Cyclesmiths Banana Boards…

To add to the blacked out theme I’ve been looking for… blacked out floor boards. The ones that kept popping up were the Cyclesmiths Banana Board series. I liked the idea of having the extra foot room. You almost don’t need pegs on a highway bar the way you can stretch out your legs. The pegs do offer more of an elevation and change in leg position and if you’re wearing baggy leg jeans you know you’ll be looking like you have shorts on the freeway.

I removed the old floor boards with no issues but when trying install the banana boards the stock bolts would not go in. I had to use a round file and remove some of the powder coat finish to get them to pass through. Once that was taken care of the floorboard rear mount fit as expected when installing the front bolt I noticed there was larger “gap” It turns out the rear has a lip or dimple around the bolt hole. This allows the bracket to fit snug. The front bracket does not have this so there is “slop”. Each board side had to be filed and had a front bracket gap.

One thing about the left side floor board. It’s hell of close to the primary cover!! The rear of the board is close I don’t think it will tilt upwards much if needed to be on a tight curve. I’ve left an email to Cyclesmiths support, I would like confirmation this is normal and maybe a couple of photo examples from a same year sled. I don’t want to add extenders as I like the boards close to the frame and I was assured prior to purchase this was a drop in replacement and no other modification would be required.

Hopefully I’ll get a response soon. Directly below is heck of blurry stock floor board…



Sort of the same angle view with the Cyclesmiths floorboard installed


IMG_6339Below is a close up of the left side floorboard. You can see how damn close the rear of the board is to the stock primary case cover.


After looking at the photos, I can I’m going to have to do something with the rear footpegs as they stick out like a sore thumb…


Damn Harley Davidson Cable! – (maybe)

This is an ongoing rant and investigation. When I had my 16″ Malo’s installed my mechanic ordered the HD clutch cable. This seemed to work out fine until the outside ambient air became hot. When I’m saying hot it’s really warm for Northern California weather. Temperature ranged between 85-90F degrees.

During the hot temperature the clutch would have too much play and it I wasn’t able to find neutral like normal and the clutch wouldn’t completely disengage. My mechanic had taken apart my whole clutch assembly to check out the plates for damage and found nothing. It was decided that maybe a bad cable was reason.

After re-installing another HD cable the problem occurred again at hot temperatures. This was the second cable and once again the clutch basket was town into to see if there were any worn parts. Nothing again.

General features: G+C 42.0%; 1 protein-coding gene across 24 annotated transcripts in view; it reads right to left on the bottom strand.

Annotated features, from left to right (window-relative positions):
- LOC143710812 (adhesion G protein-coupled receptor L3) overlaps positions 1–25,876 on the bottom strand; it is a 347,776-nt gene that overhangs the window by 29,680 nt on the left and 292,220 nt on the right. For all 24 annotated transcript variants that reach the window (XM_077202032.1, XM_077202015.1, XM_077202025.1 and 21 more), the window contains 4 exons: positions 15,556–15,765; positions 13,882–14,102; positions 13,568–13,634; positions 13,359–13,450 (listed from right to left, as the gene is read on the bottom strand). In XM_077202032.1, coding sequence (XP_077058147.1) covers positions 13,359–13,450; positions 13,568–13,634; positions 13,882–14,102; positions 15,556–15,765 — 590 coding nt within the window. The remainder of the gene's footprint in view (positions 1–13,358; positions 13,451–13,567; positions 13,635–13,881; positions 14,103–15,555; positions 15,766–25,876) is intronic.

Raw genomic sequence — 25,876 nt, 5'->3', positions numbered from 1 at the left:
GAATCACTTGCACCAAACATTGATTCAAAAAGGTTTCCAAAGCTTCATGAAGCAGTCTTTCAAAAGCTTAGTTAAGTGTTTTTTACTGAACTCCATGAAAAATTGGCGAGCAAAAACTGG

The third time we used a different brand clutch cable and so far at hot temperature the clutch does not develop a slack and I’m able to engage or disengage the clutch like normal. The HD cable seemed move and become “soft” when the temperature rose almost as if the outer shielding became loose.

I’m still testing out the newer clutch cable and will see if it has any negative effects at temperatures over 100F.

Primary cover, derby powder coat…

I needed to start working on the left side of the sled to balance it out more. I had my primary cover and derby cover powder coated two different colors. I chose to make the larger piece a satin flat black while the derby cover done with gloss.


IMG_6043 While powder coat was being done I had my clutch checked out even though mileage was still low at 6500 miles. Even though I have the seven year warranty my one year was coming up so I figured if something was defective it’s better to get it taken care of sooner than later.




HID upgrade..

A couple of buds I ride with changed out their stock Roadglide bulbs with HID’s. I ordered a set from the company located in Elk Grove, CA. I have to say they are a huge difference in visibility for both the rider and oncoming traffic. I’m hoping they are robust enough to withstand the shakes and bounces of my lowered front end.


Modules mounted on top of the radio to keep everything clean and out of the way. IMG_6044


I chose the 6000K temperature model. It has the bright white light I was looking for. I think any higher it starts to have too much of a bluish tint.


Highway pegs…

I’ve been looking for a set of gloss black highway pegs that would color match my powder coated highway bars. I went with the Arlen Ness Slot Track foot pegs mounted on the HD short adjustable mounts. This particular configuration allows several positions for optimum riding comfort.

The reason I selected this particular peg model it is part of the long term theme I’m going with. If you’re wondering what the package of chrome bolts are going to be used for, so am I. I was thinking I needed the bolts to mount the pegs. As it turns out the pegs already have a bolt along with the proper shim for a snug fit.


Buky Bars Malo’s Installed…

I’ve put about 400 miles the last few days and I can say I made the right decision going with the 16″ Buky Bars Malo’s rather than the 14″ I had originally ordered. The riding position is perfect for my height and once my rider backrest comes in next week I’ll be closer to the comfort ride I’m seeking. I’m still researching highway pegs and floor boards before I make that purchase.







Changing the grips out… again!

I’m going to be replacing my sleds hand grips for the 3rd time since I’m changing out my ape hangers to the 16″ Buky Bar Malo model. After the stock grips I had the Arlen Ness grips called the “Ring Leader Black”. It was comfortable but the one thing that bugged me was that it resembled the popular Kuryakyn ISO grips. This time around I’m going with the “Slot Track Grips” these match up with my Sinister Wheels better and later on I plan purchasing the various derby covers that support this theme.